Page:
Skip links



US Foreign Service
  • Gold Star
  • Medal of Honor
  • Purple Heart

Christopher Stevens served as the United States Ambassador to Libya in 2012.  Prior to serving as Ambassador he held a wide array of diplomatic positions, including deputy principal officer and political section chief in Jerusalem; political officer in Damascus; consular/political officer in Cairo; and consular/economic officer in Riyadh.  He also held several Foreign Service posts in Washington, D.C., and served with the Peace Corps from 1983 – 1985 in Morocco.  His interest in public service and in the people and cultures of the world was evident during his time at Piedmont High School, and prompted him to spend a summer in Spain through the AFS Intercultural Program.  While at PHS he was the editor-in-chief of the school newspaper, played in the high school band, was a member of the varsity tennis team, and acted in several musicals.  He graduated from the University of California at Berkeley in 1982 with a major in History; received a J.D. from Hastings College of the Law in 1989; and received a Masters from the National War College in 2010.  He was fluent in Arabic, French, and Italian and also spoke some Spanish.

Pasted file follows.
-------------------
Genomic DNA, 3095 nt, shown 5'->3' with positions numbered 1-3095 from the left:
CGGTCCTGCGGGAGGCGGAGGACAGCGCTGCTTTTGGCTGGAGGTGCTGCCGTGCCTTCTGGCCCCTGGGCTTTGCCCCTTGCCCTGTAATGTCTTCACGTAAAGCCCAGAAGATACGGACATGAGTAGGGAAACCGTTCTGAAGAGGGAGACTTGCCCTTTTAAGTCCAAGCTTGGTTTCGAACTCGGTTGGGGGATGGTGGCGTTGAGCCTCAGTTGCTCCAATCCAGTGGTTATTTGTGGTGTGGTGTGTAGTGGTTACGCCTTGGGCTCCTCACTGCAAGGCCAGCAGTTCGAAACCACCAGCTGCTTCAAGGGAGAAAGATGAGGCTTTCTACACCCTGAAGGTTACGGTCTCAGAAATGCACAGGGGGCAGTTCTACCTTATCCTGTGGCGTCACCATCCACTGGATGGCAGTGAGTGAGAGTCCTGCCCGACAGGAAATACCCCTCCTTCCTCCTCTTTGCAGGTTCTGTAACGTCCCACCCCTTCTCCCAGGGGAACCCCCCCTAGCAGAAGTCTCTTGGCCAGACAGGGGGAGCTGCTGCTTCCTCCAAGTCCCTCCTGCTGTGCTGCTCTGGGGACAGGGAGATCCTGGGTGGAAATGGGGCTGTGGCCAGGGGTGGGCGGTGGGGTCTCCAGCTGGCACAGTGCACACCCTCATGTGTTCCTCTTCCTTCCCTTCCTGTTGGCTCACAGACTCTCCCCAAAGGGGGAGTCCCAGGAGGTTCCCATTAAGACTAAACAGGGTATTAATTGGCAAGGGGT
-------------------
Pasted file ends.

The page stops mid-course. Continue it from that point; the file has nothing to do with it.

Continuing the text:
Ambassador Stevens believed in the power of diplomacy and public service to change the world.  He was known for walking the streets of the cities in the middle east where he served, eating the local food and visiting with ordinary citizens, a wide smile on his face.  Shortly after Ambassador Stevens died in an attack at the U.S. Consulate in Benghanzi, President Barack Obama said this about him at a speech before the United Nations:  “…Chris Stevens embodied the best of America. Like his fellow Foreign Service officers, he built bridges across oceans and cultures, and was deeply invested in the international cooperation that the United Nations represents. He acted with humility, but he also stood up for a set of principles — a belief that individuals should be free to determine their own destiny, and live with liberty, dignity, justice, and opportunity.”